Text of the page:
Although I just love this multi-language study, it is definitely causing me to look lame at times. I am making such weird errors. Recently I was translating “they have a dog” into French, mindlessly it seems, because I ended up with ils ont un perre. It should have been chien, not perre. Perro in Spanish is “dog.” Pere in French is “father.” Perre in either language is, as far as I know, nothing.

Days of the week are also getting confused. German’s “Wednesday” is fine and totally sturdy in my head: Mittwoch. But in French I have mercredi, in Italian I have mercoledì, and in Spanish I have miércoles. They blend.

So I continue to embarrass myself, both privately and publicly.

One odd thing I am noticing: if I am doing a Pimsleur lesson in one of these four languages, I can often read something lightweight in English, maybe at about the reading level of the New York Post, without getting much wrong in the lesson. These four—at least at the level of Pimsleur, which is not very advanced—are mostly on auto-pilot in my brain at this point.

However, if I am doing a Pimsleur lesson in, say, French, and I think about something relating to German, I almost always answer the next French question in German. In other words, if my French Pimsleur lesson asks me to say in French something like, “Is it too late to change the date of the conference?” and if I have just idly, walking down the street, heard someone say Guten Tag (a German greeting), I will translate into German instead of French by mistake.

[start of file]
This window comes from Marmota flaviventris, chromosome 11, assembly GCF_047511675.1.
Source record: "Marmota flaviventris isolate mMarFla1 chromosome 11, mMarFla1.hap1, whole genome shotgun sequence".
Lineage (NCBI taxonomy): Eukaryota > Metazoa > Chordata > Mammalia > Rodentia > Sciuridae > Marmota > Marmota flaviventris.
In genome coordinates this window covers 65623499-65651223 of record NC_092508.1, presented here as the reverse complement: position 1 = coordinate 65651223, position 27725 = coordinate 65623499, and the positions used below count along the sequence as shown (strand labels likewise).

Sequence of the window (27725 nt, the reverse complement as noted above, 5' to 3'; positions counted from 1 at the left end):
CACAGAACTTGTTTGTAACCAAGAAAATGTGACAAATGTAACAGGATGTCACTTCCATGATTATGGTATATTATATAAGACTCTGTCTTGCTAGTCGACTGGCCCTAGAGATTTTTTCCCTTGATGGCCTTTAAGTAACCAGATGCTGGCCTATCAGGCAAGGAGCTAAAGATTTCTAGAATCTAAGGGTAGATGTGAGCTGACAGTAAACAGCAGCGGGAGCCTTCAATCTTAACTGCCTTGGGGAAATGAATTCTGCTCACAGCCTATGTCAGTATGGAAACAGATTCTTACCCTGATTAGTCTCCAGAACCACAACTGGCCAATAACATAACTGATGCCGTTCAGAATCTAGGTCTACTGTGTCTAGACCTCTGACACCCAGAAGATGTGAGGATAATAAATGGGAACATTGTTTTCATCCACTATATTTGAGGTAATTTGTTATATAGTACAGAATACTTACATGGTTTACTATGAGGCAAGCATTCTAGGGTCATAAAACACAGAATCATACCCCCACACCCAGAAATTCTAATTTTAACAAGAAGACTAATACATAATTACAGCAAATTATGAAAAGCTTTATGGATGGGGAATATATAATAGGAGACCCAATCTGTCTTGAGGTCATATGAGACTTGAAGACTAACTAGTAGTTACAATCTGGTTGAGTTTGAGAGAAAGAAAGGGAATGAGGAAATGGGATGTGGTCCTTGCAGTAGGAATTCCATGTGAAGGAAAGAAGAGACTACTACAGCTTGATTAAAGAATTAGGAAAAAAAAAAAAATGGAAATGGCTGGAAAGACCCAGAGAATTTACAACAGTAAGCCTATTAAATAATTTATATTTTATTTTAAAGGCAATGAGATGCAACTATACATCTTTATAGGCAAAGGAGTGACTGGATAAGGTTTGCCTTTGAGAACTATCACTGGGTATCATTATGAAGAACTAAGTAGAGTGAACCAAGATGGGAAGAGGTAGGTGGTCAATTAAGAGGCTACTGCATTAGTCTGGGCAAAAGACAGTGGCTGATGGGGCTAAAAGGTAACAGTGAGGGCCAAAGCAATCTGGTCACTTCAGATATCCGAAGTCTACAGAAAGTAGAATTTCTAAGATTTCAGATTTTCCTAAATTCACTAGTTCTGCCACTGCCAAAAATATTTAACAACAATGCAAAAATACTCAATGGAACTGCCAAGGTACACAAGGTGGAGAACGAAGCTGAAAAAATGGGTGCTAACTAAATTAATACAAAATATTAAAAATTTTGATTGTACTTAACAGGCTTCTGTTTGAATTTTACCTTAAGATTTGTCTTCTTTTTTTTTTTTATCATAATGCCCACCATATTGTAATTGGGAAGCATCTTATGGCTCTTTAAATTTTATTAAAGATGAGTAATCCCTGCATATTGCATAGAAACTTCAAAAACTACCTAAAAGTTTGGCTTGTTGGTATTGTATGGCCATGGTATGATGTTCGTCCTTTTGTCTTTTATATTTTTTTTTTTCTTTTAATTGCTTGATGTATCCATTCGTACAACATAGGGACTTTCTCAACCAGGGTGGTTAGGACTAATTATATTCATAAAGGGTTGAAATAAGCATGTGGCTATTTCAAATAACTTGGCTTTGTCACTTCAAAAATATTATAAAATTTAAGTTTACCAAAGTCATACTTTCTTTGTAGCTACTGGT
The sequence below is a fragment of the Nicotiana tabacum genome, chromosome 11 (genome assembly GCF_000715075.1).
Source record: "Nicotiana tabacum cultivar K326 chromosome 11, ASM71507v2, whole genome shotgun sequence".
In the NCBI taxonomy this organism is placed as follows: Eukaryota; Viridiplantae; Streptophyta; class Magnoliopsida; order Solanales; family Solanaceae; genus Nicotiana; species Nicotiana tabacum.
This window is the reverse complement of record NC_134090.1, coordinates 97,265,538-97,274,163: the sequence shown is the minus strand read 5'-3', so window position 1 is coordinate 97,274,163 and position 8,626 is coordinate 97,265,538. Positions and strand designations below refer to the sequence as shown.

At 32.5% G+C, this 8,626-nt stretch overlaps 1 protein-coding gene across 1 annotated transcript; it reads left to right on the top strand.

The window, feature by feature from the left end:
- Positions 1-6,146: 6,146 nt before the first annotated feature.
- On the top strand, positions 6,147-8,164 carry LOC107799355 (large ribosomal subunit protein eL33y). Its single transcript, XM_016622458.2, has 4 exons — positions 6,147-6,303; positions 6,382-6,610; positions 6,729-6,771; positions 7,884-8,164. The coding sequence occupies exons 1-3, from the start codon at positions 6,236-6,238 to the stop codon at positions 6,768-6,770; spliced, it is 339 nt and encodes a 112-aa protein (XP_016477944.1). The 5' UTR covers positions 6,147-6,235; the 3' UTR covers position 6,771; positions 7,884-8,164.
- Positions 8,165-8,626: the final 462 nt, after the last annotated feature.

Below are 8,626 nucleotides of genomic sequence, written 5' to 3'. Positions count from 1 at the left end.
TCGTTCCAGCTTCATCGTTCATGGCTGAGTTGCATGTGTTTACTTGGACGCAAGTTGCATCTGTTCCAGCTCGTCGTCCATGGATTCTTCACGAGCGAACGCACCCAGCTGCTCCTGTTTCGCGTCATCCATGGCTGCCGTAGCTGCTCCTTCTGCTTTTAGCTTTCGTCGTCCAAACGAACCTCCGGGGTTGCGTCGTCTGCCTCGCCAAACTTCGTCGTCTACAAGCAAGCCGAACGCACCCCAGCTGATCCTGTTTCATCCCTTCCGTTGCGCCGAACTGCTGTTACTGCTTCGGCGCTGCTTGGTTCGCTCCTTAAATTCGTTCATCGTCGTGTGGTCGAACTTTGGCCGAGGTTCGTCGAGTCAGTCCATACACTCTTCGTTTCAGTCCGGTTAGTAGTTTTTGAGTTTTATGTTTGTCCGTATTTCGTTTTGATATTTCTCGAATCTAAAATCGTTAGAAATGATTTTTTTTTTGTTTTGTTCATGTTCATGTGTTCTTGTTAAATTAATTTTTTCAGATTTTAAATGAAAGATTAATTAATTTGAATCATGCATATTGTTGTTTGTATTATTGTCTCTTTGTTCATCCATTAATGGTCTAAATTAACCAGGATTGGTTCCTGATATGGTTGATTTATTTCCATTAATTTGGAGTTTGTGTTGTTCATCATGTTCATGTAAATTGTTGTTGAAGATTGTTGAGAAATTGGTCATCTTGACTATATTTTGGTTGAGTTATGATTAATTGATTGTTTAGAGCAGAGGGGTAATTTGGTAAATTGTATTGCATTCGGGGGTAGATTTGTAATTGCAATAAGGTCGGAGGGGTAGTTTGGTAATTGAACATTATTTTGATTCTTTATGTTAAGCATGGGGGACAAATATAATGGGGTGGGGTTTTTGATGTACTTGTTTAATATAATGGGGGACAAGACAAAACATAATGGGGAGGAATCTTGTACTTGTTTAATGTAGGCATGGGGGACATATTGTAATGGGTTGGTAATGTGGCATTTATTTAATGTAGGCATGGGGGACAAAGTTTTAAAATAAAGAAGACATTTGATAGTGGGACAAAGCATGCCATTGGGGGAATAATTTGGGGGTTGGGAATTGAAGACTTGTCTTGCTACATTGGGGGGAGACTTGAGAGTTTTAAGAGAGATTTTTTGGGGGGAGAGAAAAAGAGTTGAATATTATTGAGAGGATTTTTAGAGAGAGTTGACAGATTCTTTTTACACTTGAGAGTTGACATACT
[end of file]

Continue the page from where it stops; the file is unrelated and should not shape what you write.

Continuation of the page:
It happens automatically. I don’t think about it; my brain just switches. And it really does feel just like a switch!

I guess my head can’t easily accommodate two non-native languages simultaneously, even though I can read/think in my native English while translating from English into another foreign language more or less simultaneously.

Brains are weird.

Comments (3)

Jared Romey • Posted on Wed, May 30, 2012 - 8:21 pm EST


You brought up a great topic, without posing the related question to readers…How is your ability to assess your own language level?

I too have a hard time with this.  For Spanish, it’s easy, I’m completely fluent.  But then I move into the other two languages I’ve studied at length, German and Portuguese.  The best I can say about my Portuguese is that with a few days in-country I’ll be “pretty” fluent.  My German’s a lot more basic, but, dropped in Germany by myself, I won’t starve.

I’d be interested to hear how other readers feel about rating their own language abilities, without the benefit of formal testing.



Tim • Posted on Tue, June 12, 2012 - 2:28 am EST

Jared, you make a good point. Even formal testing is often flawed, and people aren’t always too good about being objective about themselves. When people ask me, I tend to use standards like your “won’t starve.”

For me it’s complicated by the fact that the people asking me are usually Japanese (I live in Japan), and even saying you’re not bad at a language sounds to them like boasting. So you also have to keep in mind the people you’re talking to, their standards, and whether they actually care in the first place.

Another issue I’ve noticed is that as native English speakers we tend to fancy ourselves as quite cool if we can speak even a little of another language, but millions of other people speak our language extremely well. So I try to err on the side of humility so I don’t have some German who speaks practically native English laugh at me.

Ellen Jovin • Posted on Fri, June 22, 2012 - 12:16 am EST

Tim, I think humility is such a critical quality and one that many American language learners lack. My impression - not yet systematically explored - is that our textbooks are pretty dumbed down in this country compared to foreign-language textbooks in other countries, so we are in danger of getting a false sense of confidence about our skills.

Jared, even in languages where I am more advanced, I sometimes feel as though my food-related and various other practical skills are pretty bad. I think it is possible I MIGHT starve while conversing semi-intelligently about some more esoteric philosophical topic. :)